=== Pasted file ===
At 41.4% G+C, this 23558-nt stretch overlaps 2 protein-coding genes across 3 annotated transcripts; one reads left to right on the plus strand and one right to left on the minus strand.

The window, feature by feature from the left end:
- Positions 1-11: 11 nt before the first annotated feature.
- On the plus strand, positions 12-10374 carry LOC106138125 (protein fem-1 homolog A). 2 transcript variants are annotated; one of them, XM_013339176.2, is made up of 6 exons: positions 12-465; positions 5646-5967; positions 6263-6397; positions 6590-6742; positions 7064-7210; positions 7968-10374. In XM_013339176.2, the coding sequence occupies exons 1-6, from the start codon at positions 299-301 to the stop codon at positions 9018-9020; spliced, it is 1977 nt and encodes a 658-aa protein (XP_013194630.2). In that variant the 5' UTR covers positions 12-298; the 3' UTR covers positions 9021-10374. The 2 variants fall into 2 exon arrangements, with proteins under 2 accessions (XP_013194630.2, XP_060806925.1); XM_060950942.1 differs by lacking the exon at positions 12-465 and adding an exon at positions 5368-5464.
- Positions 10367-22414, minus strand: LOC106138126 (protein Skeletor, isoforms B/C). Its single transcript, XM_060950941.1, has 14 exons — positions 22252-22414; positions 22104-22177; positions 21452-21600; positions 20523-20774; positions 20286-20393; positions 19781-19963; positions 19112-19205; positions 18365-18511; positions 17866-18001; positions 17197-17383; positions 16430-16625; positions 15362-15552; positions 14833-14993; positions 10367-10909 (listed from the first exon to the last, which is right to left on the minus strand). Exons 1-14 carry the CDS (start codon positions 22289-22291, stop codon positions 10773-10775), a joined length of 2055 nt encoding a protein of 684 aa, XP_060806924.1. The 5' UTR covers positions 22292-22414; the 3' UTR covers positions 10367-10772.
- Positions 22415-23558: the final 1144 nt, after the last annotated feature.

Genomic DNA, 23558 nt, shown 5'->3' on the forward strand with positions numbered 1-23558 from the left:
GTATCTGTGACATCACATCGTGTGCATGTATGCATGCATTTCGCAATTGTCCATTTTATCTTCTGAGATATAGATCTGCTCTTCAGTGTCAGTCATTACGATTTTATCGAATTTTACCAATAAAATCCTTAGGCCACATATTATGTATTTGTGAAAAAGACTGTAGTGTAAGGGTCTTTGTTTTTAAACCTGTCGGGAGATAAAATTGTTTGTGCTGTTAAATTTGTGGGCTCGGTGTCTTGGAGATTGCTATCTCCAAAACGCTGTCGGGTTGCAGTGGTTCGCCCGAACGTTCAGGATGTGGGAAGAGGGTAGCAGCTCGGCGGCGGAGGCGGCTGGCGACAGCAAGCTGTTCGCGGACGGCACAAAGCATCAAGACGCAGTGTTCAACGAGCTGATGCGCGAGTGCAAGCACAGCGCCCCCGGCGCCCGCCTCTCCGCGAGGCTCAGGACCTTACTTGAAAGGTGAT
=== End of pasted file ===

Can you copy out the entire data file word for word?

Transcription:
At 41.4% G+C, this 23558-nt stretch overlaps 2 protein-coding genes across 3 annotated transcripts; one reads left to right on the plus strand and one right to left on the minus strand.

The window, feature by feature from the left end:
- Positions 1-11: 11 nt before the first annotated feature.
- On the plus strand, positions 12-10374 carry LOC106138125 (protein fem-1 homolog A). 2 transcript variants are annotated; one of them, XM_013339176.2, is made up of 6 exons: positions 12-465; positions 5646-5967; positions 6263-6397; positions 6590-6742; positions 7064-7210; positions 7968-10374. In XM_013339176.2, the coding sequence occupies exons 1-6, from the start codon at positions 299-301 to the stop codon at positions 9018-9020; spliced, it is 1977 nt and encodes a 658-aa protein (XP_013194630.2). In that variant the 5' UTR covers positions 12-298; the 3' UTR covers positions 9021-10374. The 2 variants fall into 2 exon arrangements, with proteins under 2 accessions (XP_013194630.2, XP_060806925.1); XM_060950942.1 differs by lacking the exon at positions 12-465 and adding an exon at positions 5368-5464.
- Positions 10367-22414, minus strand: LOC106138126 (protein Skeletor, isoforms B/C). Its single transcript, XM_060950941.1, has 14 exons — positions 22252-22414; positions 22104-22177; positions 21452-21600; positions 20523-20774; positions 20286-20393; positions 19781-19963; positions 19112-19205; positions 18365-18511; positions 17866-18001; positions 17197-17383; positions 16430-16625; positions 15362-15552; positions 14833-14993; positions 10367-10909 (listed from the first exon to the last, which is right to left on the minus strand). Exons 1-14 carry the CDS (start codon positions 22289-22291, stop codon positions 10773-10775), a joined length of 2055 nt encoding a protein of 684 aa, XP_060806924.1. The 5' UTR covers positions 22292-22414; the 3' UTR covers positions 10367-10772.
- Positions 22415-23558: the final 1144 nt, after the last annotated feature.

Genomic DNA, 23558 nt, shown 5'->3' on the forward strand with positions numbered 1-23558 from the left:
GTATCTGTGACATCACATCGTGTGCATGTATGCATGCATTTCGCAATTGTCCATTTTATCTTCTGAGATATAGATCTGCTCTTCAGTGTCAGTCATTACGATTTTATCGAATTTTACCAATAAAATCCTTAGGCCACATATTATGTATTTGTGAAAAAGACTGTAGTGTAAGGGTCTTTGTTTTTAAACCTGTCGGGAGATAAAATTGTTTGTGCTGTTAAATTTGTGGGCTCGGTGTCTTGGAGATTGCTATCTCCAAAACGCTGTCGGGTTGCAGTGGTTCGCCCGAACGTTCAGGATGTGGGAAGAGGGTAGCAGCTCGGCGGCGGAGGCGGCTGGCGACAGCAAGCTGTTCGCGGACGGCACAAAGCATCAAGACGCAGTGTTCAACGAGCTGATGCGCGAGTGCAAGCACAGCGCCCCCGGCGCCCGCCTCTCCGCGAGGCTCAGGACCTTACTTGAAAGGTGAT